“Martin was very difficult to communicate with, particularly on a musical level,” says 18-month Chill drummer Caroline Easther. “You would sense something was wrong because he’d leave a song out of a set but would never discuss why. I’ve nothing but respect for him, but he was very hard to work with. I felt we were on different wavelengths.”
Moore – and bassist Justin Harwood – both say Phillipps frequently didn’t respect those he worked with and seldom acknowledged the contributions they made to the realisation of the Phillipps dream.
“I respect Martin as a songwriter and performer,” says Moore from New York, “although on stage he was very much into himself and not always aware of what was going on. And he ran the band very badly.
“We all came together looking forward to the tour, but Martin creates such an atmosphere that people’s respect for him disappears. There were no arguments...just nothing at all from Martin. So there were bad vibes and people would be complaining to each other because Martin was so hard to approach.”
Easther says there was never time for the line-up she was in to get to know each other socially, a sentiment echoed by Moore.
Some will be relieved the Chills is over, Phillipps says, because they’d always thought it was his solo project ... but not so. He is frustrated he cannot find others who will feel comfortable being a Chill and find joy in contributing to the whole. His strength is not in being a solo performer but in shaping the sound of a band. But now he has lost all faith in his ability to pick people.
For not the first time, he mentions fate. You meet someone in a pub and they share your love of the same music – “that’s how my favourite groups have formed.”
“I constantly mention the group in interviews but it gets edited out because it’s not newsworthy. I constantly try to disperse attention,” he says.
At one point Phillipps mentions a band which contains an uncomfortable precedent for his situation now ... The Left Banke, a 60s band who scored a major hit with Walk Away Renee, written by singer Michael Brown when he was 16.
Brown – rather like Phillipps – had The Vision and brought together harpsichord and a string section in the rock context. He quit Left Banke in ’69 after giving them the equally sublime Pretty Ballerina, then virtually disappeared into cult bands the Stories, the Beckies ... and who knows where today.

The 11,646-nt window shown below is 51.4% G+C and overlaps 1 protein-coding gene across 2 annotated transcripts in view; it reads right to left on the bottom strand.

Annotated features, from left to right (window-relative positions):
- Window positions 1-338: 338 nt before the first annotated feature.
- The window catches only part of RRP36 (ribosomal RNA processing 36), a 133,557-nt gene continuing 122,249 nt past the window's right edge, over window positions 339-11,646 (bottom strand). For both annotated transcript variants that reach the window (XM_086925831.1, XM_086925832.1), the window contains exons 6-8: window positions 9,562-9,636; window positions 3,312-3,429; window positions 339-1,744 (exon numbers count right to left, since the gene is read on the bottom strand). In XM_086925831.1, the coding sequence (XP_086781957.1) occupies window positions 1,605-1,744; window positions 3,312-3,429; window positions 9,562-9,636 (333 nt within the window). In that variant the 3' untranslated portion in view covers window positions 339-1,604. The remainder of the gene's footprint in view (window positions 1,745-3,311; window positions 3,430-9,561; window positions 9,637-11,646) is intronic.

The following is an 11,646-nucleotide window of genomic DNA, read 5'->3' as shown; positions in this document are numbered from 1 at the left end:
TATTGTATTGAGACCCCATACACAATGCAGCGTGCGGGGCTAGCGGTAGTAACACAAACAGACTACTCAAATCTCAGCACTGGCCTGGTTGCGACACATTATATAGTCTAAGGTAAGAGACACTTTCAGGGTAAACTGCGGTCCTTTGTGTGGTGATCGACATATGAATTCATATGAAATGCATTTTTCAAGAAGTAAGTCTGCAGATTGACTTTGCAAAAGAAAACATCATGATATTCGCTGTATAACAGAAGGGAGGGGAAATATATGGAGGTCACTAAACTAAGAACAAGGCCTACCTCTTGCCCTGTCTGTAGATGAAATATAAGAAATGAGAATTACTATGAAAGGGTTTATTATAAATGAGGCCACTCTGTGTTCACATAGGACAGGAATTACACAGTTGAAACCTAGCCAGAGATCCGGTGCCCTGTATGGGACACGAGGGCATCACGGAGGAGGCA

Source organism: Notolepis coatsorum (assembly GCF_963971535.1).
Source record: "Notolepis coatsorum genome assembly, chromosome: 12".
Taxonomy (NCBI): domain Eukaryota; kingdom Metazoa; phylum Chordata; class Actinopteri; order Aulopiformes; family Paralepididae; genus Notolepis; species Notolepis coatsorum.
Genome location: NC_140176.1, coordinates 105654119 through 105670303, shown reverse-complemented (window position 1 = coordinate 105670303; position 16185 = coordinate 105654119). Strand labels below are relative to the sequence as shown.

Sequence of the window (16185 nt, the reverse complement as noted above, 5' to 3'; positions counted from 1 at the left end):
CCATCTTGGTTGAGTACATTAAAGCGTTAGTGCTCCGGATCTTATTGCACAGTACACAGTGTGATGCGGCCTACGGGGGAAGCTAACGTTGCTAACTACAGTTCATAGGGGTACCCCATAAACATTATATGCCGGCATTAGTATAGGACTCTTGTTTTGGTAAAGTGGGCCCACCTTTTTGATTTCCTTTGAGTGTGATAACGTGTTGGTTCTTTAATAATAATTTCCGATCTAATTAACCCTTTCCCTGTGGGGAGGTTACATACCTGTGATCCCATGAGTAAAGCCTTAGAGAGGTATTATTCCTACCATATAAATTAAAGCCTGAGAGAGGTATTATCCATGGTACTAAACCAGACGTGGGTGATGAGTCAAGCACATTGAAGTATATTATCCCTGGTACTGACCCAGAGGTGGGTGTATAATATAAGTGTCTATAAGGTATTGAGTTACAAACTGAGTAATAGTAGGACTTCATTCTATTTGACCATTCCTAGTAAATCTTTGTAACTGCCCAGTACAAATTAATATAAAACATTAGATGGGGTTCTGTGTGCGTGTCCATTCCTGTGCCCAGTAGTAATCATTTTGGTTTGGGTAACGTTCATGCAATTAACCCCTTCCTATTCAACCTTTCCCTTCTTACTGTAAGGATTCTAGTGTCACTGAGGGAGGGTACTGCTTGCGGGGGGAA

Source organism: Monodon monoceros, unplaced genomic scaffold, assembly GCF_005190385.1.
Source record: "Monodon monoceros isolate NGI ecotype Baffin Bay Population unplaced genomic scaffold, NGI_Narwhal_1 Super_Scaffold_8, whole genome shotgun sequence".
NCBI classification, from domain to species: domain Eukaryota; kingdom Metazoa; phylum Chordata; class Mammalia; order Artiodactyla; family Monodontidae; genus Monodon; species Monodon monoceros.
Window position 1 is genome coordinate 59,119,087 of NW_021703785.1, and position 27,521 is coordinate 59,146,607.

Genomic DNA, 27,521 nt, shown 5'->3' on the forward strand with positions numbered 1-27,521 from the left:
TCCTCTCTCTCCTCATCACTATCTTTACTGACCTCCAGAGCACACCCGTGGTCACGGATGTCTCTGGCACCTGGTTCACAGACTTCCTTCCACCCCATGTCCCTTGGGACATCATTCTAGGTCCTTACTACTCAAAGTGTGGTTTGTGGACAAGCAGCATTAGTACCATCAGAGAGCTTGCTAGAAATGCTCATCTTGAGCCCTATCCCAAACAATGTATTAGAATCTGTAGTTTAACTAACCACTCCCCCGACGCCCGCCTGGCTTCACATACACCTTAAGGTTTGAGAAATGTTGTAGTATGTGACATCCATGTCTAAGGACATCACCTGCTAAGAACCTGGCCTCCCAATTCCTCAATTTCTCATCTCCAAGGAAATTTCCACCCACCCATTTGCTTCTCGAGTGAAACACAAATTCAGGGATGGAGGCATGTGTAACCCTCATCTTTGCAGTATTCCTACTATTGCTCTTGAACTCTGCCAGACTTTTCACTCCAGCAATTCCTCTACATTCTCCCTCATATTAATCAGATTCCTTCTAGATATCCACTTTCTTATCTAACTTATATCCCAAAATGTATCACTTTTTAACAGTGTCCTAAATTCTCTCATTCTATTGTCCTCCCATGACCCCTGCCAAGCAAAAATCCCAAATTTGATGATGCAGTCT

“Brown was considered a pop genius by some, overrated and unpredictable by others,” is the assessment in the Penguin Encyclopaedia of Popular Music.
Phillipps – pop genius or overrated – ponders an uncertain future but, with a weak smile, admits the situation is laughable.
“I’m looking at the very real possibility I may not have a record company or have access to making records. What I’ve achieved may not actually be relevant.”
And Phillipps’ achievements are not inconsiderable. His reputation as a gifted songwriter is well earned. He is a pop craftsman who counts among his peers and friends Peter Holsapple (who works with R.E.M.) and onetime Brian Wilson/’Beach Boys string arranger Van Dyke Parks. He has been capable of blinding pop genius, whether it be in the eerie ambience of Pink Frost or the sophisticated accomplishment of Water Wolves on Soft Bomb.
He can’t be too specific but mentions a personal debt that sounds like a fairly hefty mortgage ... the sum spent by Slash/Warners on the Chills has all the ring of a split first prize in Lotto ... bankruptcy is a word he mentions ... a debt more than he has earned in the past five years ... he’s at an age when he should be having a mid-life crises but thought he’d avoided that by establishing something ... but he left school and put all his eggs in one basket ... music was his life ...
“I did away with my education and it’s a bit late for me to be starting something when everybody is unemployed and I can’t afford to pay my way through university.
“I’m going to have to believe my song writing is the only way out ... but how is it going to reach people now?”
But he talks, too, of the weight being off ... the responsibility of others gone now ... financial problems so big they are unreal ... he’ll join the film society in Dunedin, where he is headed ... he has short story ideas in the notebook he keeps ... a horror film story is in there too (“Is it called The Chills?” “Could be actually,” he smiles grimly) ... he’s keen to start painting again...
He flashes a smile through tired eyes. It all sounds like that Spinal Tap thing, he laughs. “Saucy Jack...”
Martin Phillipps, a man who know so much music, may have to sell off his record collection ...
Any way you look at it – “difficult” or not – it’s tragic.
“I’ve spent so much time getting this bloody band together,” he says without irony.
Ideally someone would record his songs, he’d get some money, buy a house and build a home studio, start writing ...
“That’s my dream. But it does seem crazy that at 29 the only personal space I have on this planet is a little shed out the back of my parents’ house. Most careers give you something back ...
“It doesn’t seem fair, given the amount of work...”